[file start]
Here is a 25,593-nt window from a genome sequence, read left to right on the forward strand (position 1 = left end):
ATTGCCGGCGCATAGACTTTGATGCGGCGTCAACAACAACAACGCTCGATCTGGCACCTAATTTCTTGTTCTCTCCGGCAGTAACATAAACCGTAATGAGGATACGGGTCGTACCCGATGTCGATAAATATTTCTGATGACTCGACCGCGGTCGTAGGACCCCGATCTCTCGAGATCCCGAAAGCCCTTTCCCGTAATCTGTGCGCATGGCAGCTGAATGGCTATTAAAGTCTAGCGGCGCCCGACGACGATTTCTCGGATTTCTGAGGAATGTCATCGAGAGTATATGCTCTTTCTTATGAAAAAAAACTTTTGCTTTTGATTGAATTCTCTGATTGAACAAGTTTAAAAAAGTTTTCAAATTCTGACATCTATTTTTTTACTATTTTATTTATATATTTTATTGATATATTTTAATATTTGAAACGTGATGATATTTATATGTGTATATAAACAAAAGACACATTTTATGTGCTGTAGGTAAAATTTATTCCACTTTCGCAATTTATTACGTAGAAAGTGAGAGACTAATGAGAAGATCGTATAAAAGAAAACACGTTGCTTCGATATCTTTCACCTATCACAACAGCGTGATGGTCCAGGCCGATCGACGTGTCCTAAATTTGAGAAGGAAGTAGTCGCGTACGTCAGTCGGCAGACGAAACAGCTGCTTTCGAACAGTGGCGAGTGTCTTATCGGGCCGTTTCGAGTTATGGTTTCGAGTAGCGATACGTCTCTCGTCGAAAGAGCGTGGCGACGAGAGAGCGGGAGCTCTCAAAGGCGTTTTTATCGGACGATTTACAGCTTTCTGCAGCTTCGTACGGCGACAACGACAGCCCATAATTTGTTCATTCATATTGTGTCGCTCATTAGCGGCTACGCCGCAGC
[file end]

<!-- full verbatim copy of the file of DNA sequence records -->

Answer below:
Here is a 25,593-nt window from a genome sequence, read left to right on the forward strand (position 1 = left end):
ATTGCCGGCGCATAGACTTTGATGCGGCGTCAACAACAACAACGCTCGATCTGGCACCTAATTTCTTGTTCTCTCCGGCAGTAACATAAACCGTAATGAGGATACGGGTCGTACCCGATGTCGATAAATATTTCTGATGACTCGACCGCGGTCGTAGGACCCCGATCTCTCGAGATCCCGAAAGCCCTTTCCCGTAATCTGTGCGCATGGCAGCTGAATGGCTATTAAAGTCTAGCGGCGCCCGACGACGATTTCTCGGATTTCTGAGGAATGTCATCGAGAGTATATGCTCTTTCTTATGAAAAAAAACTTTTGCTTTTGATTGAATTCTCTGATTGAACAAGTTTAAAAAAGTTTTCAAATTCTGACATCTATTTTTTTACTATTTTATTTATATATTTTATTGATATATTTTAATATTTGAAACGTGATGATATTTATATGTGTATATAAACAAAAGACACATTTTATGTGCTGTAGGTAAAATTTATTCCACTTTCGCAATTTATTACGTAGAAAGTGAGAGACTAATGAGAAGATCGTATAAAAGAAAACACGTTGCTTCGATATCTTTCACCTATCACAACAGCGTGATGGTCCAGGCCGATCGACGTGTCCTAAATTTGAGAAGGAAGTAGTCGCGTACGTCAGTCGGCAGACGAAACAGCTGCTTTCGAACAGTGGCGAGTGTCTTATCGGGCCGTTTCGAGTTATGGTTTCGAGTAGCGATACGTCTCTCGTCGAAAGAGCGTGGCGACGAGAGAGCGGGAGCTCTCAAAGGCGTTTTTATCGGACGATTTACAGCTTTCTGCAGCTTCGTACGGCGACAACGACAGCCCATAATTTGTTCATTCATATTGTGTCGCTCATTAGCGGCTACGCCGCAGC